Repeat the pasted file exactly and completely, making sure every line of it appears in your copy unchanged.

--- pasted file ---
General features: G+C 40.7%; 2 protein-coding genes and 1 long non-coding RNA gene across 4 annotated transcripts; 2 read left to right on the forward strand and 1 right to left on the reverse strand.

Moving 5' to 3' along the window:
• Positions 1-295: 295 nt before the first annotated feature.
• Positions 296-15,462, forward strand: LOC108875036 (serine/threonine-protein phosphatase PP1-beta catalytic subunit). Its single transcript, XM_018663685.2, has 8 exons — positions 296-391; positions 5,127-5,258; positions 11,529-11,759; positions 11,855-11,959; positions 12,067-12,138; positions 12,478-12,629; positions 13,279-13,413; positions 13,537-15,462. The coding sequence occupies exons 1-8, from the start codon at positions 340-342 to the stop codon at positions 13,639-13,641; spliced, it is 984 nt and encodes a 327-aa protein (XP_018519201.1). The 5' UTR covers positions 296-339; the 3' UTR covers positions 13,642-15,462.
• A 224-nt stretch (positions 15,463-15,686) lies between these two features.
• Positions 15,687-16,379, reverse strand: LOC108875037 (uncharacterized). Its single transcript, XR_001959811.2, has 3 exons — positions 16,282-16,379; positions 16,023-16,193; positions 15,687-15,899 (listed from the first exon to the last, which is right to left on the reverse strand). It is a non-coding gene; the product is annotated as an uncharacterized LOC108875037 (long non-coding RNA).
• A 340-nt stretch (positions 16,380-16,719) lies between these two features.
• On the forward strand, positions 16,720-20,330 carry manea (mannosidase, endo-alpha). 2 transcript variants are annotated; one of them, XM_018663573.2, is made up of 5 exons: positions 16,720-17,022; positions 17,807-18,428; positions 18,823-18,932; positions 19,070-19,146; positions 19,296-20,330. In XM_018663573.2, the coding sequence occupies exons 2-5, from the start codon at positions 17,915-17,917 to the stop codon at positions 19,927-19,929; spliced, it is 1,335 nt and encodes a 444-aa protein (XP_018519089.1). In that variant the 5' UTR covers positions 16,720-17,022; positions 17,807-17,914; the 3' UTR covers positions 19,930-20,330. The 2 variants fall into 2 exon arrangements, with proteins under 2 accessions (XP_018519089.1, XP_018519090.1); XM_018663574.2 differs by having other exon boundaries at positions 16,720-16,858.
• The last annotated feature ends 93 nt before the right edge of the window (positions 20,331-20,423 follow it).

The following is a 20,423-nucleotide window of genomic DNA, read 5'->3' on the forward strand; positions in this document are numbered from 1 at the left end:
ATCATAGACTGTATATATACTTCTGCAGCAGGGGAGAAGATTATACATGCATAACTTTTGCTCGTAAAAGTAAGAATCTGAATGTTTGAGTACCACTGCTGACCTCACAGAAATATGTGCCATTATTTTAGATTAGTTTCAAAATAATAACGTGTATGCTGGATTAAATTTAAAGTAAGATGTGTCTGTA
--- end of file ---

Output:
General features: G+C 40.7%; 2 protein-coding genes and 1 long non-coding RNA gene across 4 annotated transcripts; 2 read left to right on the forward strand and 1 right to left on the reverse strand.

Moving 5' to 3' along the window:
• Positions 1-295: 295 nt before the first annotated feature.
• Positions 296-15,462, forward strand: LOC108875036 (serine/threonine-protein phosphatase PP1-beta catalytic subunit). Its single transcript, XM_018663685.2, has 8 exons — positions 296-391; positions 5,127-5,258; positions 11,529-11,759; positions 11,855-11,959; positions 12,067-12,138; positions 12,478-12,629; positions 13,279-13,413; positions 13,537-15,462. The coding sequence occupies exons 1-8, from the start codon at positions 340-342 to the stop codon at positions 13,639-13,641; spliced, it is 984 nt and encodes a 327-aa protein (XP_018519201.1). The 5' UTR covers positions 296-339; the 3' UTR covers positions 13,642-15,462.
• A 224-nt stretch (positions 15,463-15,686) lies between these two features.
• Positions 15,687-16,379, reverse strand: LOC108875037 (uncharacterized). Its single transcript, XR_001959811.2, has 3 exons — positions 16,282-16,379; positions 16,023-16,193; positions 15,687-15,899 (listed from the first exon to the last, which is right to left on the reverse strand). It is a non-coding gene; the product is annotated as an uncharacterized LOC108875037 (long non-coding RNA).
• A 340-nt stretch (positions 16,380-16,719) lies between these two features.
• On the forward strand, positions 16,720-20,330 carry manea (mannosidase, endo-alpha). 2 transcript variants are annotated; one of them, XM_018663573.2, is made up of 5 exons: positions 16,720-17,022; positions 17,807-18,428; positions 18,823-18,932; positions 19,070-19,146; positions 19,296-20,330. In XM_018663573.2, the coding sequence occupies exons 2-5, from the start codon at positions 17,915-17,917 to the stop codon at positions 19,927-19,929; spliced, it is 1,335 nt and encodes a 444-aa protein (XP_018519089.1). In that variant the 5' UTR covers positions 16,720-17,022; positions 17,807-17,914; the 3' UTR covers positions 19,930-20,330. The 2 variants fall into 2 exon arrangements, with proteins under 2 accessions (XP_018519089.1, XP_018519090.1); XM_018663574.2 differs by having other exon boundaries at positions 16,720-16,858.
• The last annotated feature ends 93 nt before the right edge of the window (positions 20,331-20,423 follow it).

The following is a 20,423-nucleotide window of genomic DNA, read 5'->3' on the forward strand; positions in this document are numbered from 1 at the left end:
ATCATAGACTGTATATATACTTCTGCAGCAGGGGAGAAGATTATACATGCATAACTTTTGCTCGTAAAAGTAAGAATCTGAATGTTTGAGTACCACTGCTGACCTCACAGAAATATGTGCCATTATTTTAGATTAGTTTCAAAATAATAACGTGTATGCTGGATTAAATTTAAAGTAAGATGTGTCTGTA